A new report accuses Saudi Arabia of antagonising and blackmailing its citizens through social media and its consulates, months after journalist Jamal Khashoggi was lured to the Saudi consulate in Turkey and killed.
US magazine The New Yorker published a report on Wednesday accusing the Saudi Crown Prince and his government of attempting to silence critics and people fleeing the country.
A dispatch written by Sarah Aziza describes how Crown Prince Mohammed bin Salman - popularly known as MBS - follows a policy of intimidation, blackmailing and ‘luring’ Saudi citizens living abroad to the country’s consulates.
First-person accounts sound similar to the way the Washington Post journalist Jamal Khashoggi was told to visit the Saudi consulate where he was then killed in October last year, allegedly by Saudi intelligence and secret service agents close to the crown prince.
MBS’s fight for his image
The Saudi crown prince is alleged to have authorised these measures against thousands of Saudi citizens living and studying abroad. While the Khashoggi killing caused worldwide headlines, Saudis cited in the report say that MBS’s campaign to silence and suppress critics is much more extensive.
Since MBS came to power as the country’s de facto leader, he has been ambitiously struggling to build an image of himself as a moderateand liberal prince who will bring political stability to neighbouring countries and turn the Kingdom into a hub attracting global investment.
However, his policiestowards the country’s citizens seem to prove differently.
Writing of his “obsessive need to control his reputation”, journalist Aziza spoke to a dissident woman living in Germany and whose name is given as Rana, one of thousands of ‘ordinary’ Saudi Arabians targeted around the world and harassed - mostly beyond the international community’s attention.
Thousands of Saudi students studying all over the world and awarded scholarships from the Kingdom are said to face similar pressures.
People fleeing Saudi Arabia
The number of people seeking asylum to leave Saudi Arabia has doubled since the Crown Prince took power. While there were 575cases in 2015, the number rose to more than 1,200 in 2017. Others have chosen self-exile, which follows a different visa process, meaning there are no exact figures available.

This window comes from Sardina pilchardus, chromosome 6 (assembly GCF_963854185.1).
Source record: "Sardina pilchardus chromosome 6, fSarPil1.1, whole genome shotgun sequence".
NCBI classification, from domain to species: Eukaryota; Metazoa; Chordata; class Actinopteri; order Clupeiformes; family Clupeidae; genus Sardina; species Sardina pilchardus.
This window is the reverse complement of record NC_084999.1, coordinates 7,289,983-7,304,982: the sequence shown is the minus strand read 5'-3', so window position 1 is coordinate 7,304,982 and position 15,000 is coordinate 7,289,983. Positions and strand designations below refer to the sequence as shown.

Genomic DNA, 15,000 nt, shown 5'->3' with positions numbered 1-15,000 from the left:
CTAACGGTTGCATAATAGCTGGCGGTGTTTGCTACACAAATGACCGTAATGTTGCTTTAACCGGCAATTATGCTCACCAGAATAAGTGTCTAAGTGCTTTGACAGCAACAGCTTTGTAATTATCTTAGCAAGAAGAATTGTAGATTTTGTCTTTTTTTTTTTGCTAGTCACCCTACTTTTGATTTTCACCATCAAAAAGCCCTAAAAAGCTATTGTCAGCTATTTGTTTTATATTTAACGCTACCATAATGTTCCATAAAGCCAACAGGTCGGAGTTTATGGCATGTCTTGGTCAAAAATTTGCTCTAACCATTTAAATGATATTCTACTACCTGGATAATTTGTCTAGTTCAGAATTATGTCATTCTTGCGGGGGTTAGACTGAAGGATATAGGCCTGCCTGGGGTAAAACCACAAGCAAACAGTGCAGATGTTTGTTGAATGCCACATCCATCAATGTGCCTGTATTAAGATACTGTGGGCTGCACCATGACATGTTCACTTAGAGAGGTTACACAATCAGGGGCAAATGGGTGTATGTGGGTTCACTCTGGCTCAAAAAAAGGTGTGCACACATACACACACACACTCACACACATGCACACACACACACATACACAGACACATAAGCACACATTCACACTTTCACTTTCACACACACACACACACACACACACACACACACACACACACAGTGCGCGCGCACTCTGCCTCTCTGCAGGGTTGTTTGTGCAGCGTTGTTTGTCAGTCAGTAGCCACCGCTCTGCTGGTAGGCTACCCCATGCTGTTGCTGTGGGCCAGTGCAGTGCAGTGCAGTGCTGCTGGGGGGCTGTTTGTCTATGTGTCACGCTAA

Rana toldthe reporter: “We’re not like the people escaping war in their country. When they come here [safe country], the bombs are behind them, they are safe. But not us. The danger follows us.”
Sources say that Saudi officials use social media to lure dissidents to Saudi consulates and is even threatening the asylum seekers’ families left behind in the kingdom.
The report references the experience of another unnamed Saudi woman, who arrived in Germany to apply for asylum and received a text message reporting that her Saudi Arabian bank account had been frozen and her passport, e-banking and residency permits revoked. She had no other option than return to the Kingdom to solve the issue.
The strategy is simple, use ordinary demands which need to be completed either on Saudi Arabian soil or in embassies in order to ensure face-to face meetings under Riyadh’s sovereignty. It is an approach reminiscent of the Khashoggi case.
Hala al-Dosari, a Saudi academic and scholar at New York University’s Center for Human Rights and Global Justice, told The New Yorker: “What MBSwants is total control of the discourse. He has no tolerance for anyone who might challenge or even complicate his image.”
Weeks after Khashoggi killing, officials in Riyadh made concessions to Reutersthat the government of the Kingdom gave the permission to “act [to track dissidents] without going back to the leadership.”
It is a similar theme to that reported in The New Yorker, with MBS allegedly issuing ‘standing orders’ to negotiate the return of Saudi dissidents that live abroad.